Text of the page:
In every close relationship we can get our feelings hurt. At those times—when we hurt each other in big and small ways—two little words make a huge difference: “I’m sorry.” Have you said “I’m sorry” recently to your best friend? to your spouse? to your child? to your parent?
Then a sweet, healing balm is applied to the wound when three simple but powerful words are spoken back: “I forgive you.”
Nine Women Tell their Stories of Forgiveness & Healing … That’s the subtitle of our book, and for good reason. Healing and forgiveness go together. In fact, I can confidently say that relational healing won’t happen without forgiveness.
Forgiveness is the turning point in all the stories in Journeys to Mother Love.
During this season of Lent, I am going to meditate on the forgiveness provided for me by Jesus on the cross. He forgave freely, unconditionally, forever. Jesus was mocked, misunderstood, abused, rejected. Yet he said, “Father, forgive them.”
He was despised and rejected … a man of sorrows, and familiar with suffering…. Surely he took up our infirmities and carried our sorrows … and by his wounds we are healed (Isaiah 53: 3-6)
Can we not bring our offenses, hurts, and rejections to Jesus?
Because Jesus forgives, we must. Because he did, we can.
Forgive. Then live in a heart attitude of forgiveness. Slights, rejections, offenses will come—sometimes unexpectedly, catching us off-guard. I’m asking the Lord to help me recognize those feelings when they come, then help me give the offense and the feelings to Jesus immediately. He knows my thoughts and feelings already. I can simply let it go. In faith. With love. Because there are much bigger things at stake than my hurt feelings. Because it’s so much more important how the Lord sees me than how others see me. Because he gave his life and shed his precious blood so that forgiveness could happen. Because fellowship, relationship, wholeness are so important to the Lord and so wonderful to experience.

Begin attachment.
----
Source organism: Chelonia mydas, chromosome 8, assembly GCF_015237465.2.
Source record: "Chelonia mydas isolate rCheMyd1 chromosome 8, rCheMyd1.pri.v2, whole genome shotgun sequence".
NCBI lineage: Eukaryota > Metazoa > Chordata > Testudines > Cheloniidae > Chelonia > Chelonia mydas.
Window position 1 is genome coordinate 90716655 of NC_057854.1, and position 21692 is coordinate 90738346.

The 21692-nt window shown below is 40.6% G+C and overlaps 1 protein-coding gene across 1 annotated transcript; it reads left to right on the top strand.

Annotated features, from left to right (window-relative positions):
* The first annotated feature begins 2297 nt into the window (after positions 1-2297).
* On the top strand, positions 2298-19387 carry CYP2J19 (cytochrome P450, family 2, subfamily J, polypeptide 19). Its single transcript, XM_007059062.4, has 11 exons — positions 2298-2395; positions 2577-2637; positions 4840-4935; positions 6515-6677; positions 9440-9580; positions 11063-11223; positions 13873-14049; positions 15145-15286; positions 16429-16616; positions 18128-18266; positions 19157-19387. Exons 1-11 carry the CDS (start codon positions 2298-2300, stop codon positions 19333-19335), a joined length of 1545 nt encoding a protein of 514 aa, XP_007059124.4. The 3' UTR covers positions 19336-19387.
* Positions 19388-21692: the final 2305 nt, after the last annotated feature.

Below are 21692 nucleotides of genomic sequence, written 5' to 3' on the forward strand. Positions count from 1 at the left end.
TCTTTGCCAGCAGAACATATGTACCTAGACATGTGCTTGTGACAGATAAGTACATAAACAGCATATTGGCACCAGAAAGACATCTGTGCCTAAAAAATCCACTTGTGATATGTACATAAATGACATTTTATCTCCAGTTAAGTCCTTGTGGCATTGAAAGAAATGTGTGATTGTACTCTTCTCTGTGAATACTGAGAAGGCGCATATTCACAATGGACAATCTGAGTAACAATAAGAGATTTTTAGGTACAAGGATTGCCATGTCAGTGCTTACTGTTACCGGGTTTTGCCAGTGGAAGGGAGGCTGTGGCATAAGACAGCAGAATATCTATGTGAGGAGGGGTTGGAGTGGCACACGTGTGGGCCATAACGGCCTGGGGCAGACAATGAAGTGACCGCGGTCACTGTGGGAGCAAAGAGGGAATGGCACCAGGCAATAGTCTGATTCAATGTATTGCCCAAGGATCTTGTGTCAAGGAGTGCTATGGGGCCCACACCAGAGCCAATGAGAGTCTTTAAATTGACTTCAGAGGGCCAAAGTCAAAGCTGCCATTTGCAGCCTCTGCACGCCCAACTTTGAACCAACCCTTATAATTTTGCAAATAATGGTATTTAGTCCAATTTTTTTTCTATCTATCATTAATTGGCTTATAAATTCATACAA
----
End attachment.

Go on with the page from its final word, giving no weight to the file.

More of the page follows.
I realize some wounds are so deep we hardly know how to face them, how to deal with them, or even exactly what or who we need to forgive. Perhaps the other person is not saying “I’m sorry.” But our unforgiving spirit is causing us pain and keeping us from a life of joyful wholeness.
As a child I heard my preacher father give the sermon illustration of a festering boil, full of pus and painful to touch. Such a sore place causes misery and anguish until you are willing to have it lanced open and drained of the poisonous, pressuring pus. Or what about a person who had a broken arm that wasn’t set properly and grew together wrong, awkward and painful? It must be re-broken and set properly so it can knit together in harmony and heal, so the arm will move freely without pain.
I don’t want to let poisonous reactions, angry pressure, out-of-kilter attitudes, or pus-like resentment fester in my soul and cause anguish in my relationships.
Lord, give me the grace to say and mean, “I forgive you.”